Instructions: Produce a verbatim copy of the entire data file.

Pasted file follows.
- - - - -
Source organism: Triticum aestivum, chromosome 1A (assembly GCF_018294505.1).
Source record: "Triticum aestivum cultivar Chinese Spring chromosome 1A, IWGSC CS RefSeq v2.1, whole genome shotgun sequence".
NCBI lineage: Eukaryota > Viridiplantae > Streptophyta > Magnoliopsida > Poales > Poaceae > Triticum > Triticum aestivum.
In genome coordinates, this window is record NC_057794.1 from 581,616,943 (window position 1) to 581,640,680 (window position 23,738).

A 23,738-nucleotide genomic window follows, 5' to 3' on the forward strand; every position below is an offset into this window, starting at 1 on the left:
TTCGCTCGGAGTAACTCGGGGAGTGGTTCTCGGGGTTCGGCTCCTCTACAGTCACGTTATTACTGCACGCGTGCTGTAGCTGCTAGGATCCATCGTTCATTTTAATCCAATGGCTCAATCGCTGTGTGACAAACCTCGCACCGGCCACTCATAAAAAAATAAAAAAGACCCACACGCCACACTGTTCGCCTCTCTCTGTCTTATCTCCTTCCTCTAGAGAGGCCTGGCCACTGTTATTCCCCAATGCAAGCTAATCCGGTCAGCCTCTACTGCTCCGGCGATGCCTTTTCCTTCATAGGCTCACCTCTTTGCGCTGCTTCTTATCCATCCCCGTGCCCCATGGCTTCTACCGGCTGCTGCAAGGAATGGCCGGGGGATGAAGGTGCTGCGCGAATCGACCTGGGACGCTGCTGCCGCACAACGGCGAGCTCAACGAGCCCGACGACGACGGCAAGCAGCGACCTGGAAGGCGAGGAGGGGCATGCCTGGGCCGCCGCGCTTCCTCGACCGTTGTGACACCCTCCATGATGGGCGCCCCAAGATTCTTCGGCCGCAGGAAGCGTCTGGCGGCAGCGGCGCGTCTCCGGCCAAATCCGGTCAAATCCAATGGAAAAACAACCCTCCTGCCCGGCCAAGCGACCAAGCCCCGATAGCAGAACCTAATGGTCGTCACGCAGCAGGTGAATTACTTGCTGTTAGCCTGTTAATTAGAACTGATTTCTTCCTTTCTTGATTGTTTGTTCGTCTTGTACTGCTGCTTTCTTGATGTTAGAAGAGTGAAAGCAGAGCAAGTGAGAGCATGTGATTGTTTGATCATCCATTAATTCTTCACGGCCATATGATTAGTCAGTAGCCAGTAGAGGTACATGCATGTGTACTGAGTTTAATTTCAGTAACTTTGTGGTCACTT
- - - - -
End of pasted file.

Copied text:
Source organism: Triticum aestivum, chromosome 1A (assembly GCF_018294505.1).
Source record: "Triticum aestivum cultivar Chinese Spring chromosome 1A, IWGSC CS RefSeq v2.1, whole genome shotgun sequence".
NCBI lineage: Eukaryota > Viridiplantae > Streptophyta > Magnoliopsida > Poales > Poaceae > Triticum > Triticum aestivum.
In genome coordinates, this window is record NC_057794.1 from 581,616,943 (window position 1) to 581,640,680 (window position 23,738).

A 23,738-nucleotide genomic window follows, 5' to 3' on the forward strand; every position below is an offset into this window, starting at 1 on the left:
TTCGCTCGGAGTAACTCGGGGAGTGGTTCTCGGGGTTCGGCTCCTCTACAGTCACGTTATTACTGCACGCGTGCTGTAGCTGCTAGGATCCATCGTTCATTTTAATCCAATGGCTCAATCGCTGTGTGACAAACCTCGCACCGGCCACTCATAAAAAAATAAAAAAGACCCACACGCCACACTGTTCGCCTCTCTCTGTCTTATCTCCTTCCTCTAGAGAGGCCTGGCCACTGTTATTCCCCAATGCAAGCTAATCCGGTCAGCCTCTACTGCTCCGGCGATGCCTTTTCCTTCATAGGCTCACCTCTTTGCGCTGCTTCTTATCCATCCCCGTGCCCCATGGCTTCTACCGGCTGCTGCAAGGAATGGCCGGGGGATGAAGGTGCTGCGCGAATCGACCTGGGACGCTGCTGCCGCACAACGGCGAGCTCAACGAGCCCGACGACGACGGCAAGCAGCGACCTGGAAGGCGAGGAGGGGCATGCCTGGGCCGCCGCGCTTCCTCGACCGTTGTGACACCCTCCATGATGGGCGCCCCAAGATTCTTCGGCCGCAGGAAGCGTCTGGCGGCAGCGGCGCGTCTCCGGCCAAATCCGGTCAAATCCAATGGAAAAACAACCCTCCTGCCCGGCCAAGCGACCAAGCCCCGATAGCAGAACCTAATGGTCGTCACGCAGCAGGTGAATTACTTGCTGTTAGCCTGTTAATTAGAACTGATTTCTTCCTTTCTTGATTGTTTGTTCGTCTTGTACTGCTGCTTTCTTGATGTTAGAAGAGTGAAAGCAGAGCAAGTGAGAGCATGTGATTGTTTGATCATCCATTAATTCTTCACGGCCATATGATTAGTCAGTAGCCAGTAGAGGTACATGCATGTGTACTGAGTTTAATTTCAGTAACTTTGTGGTCACTT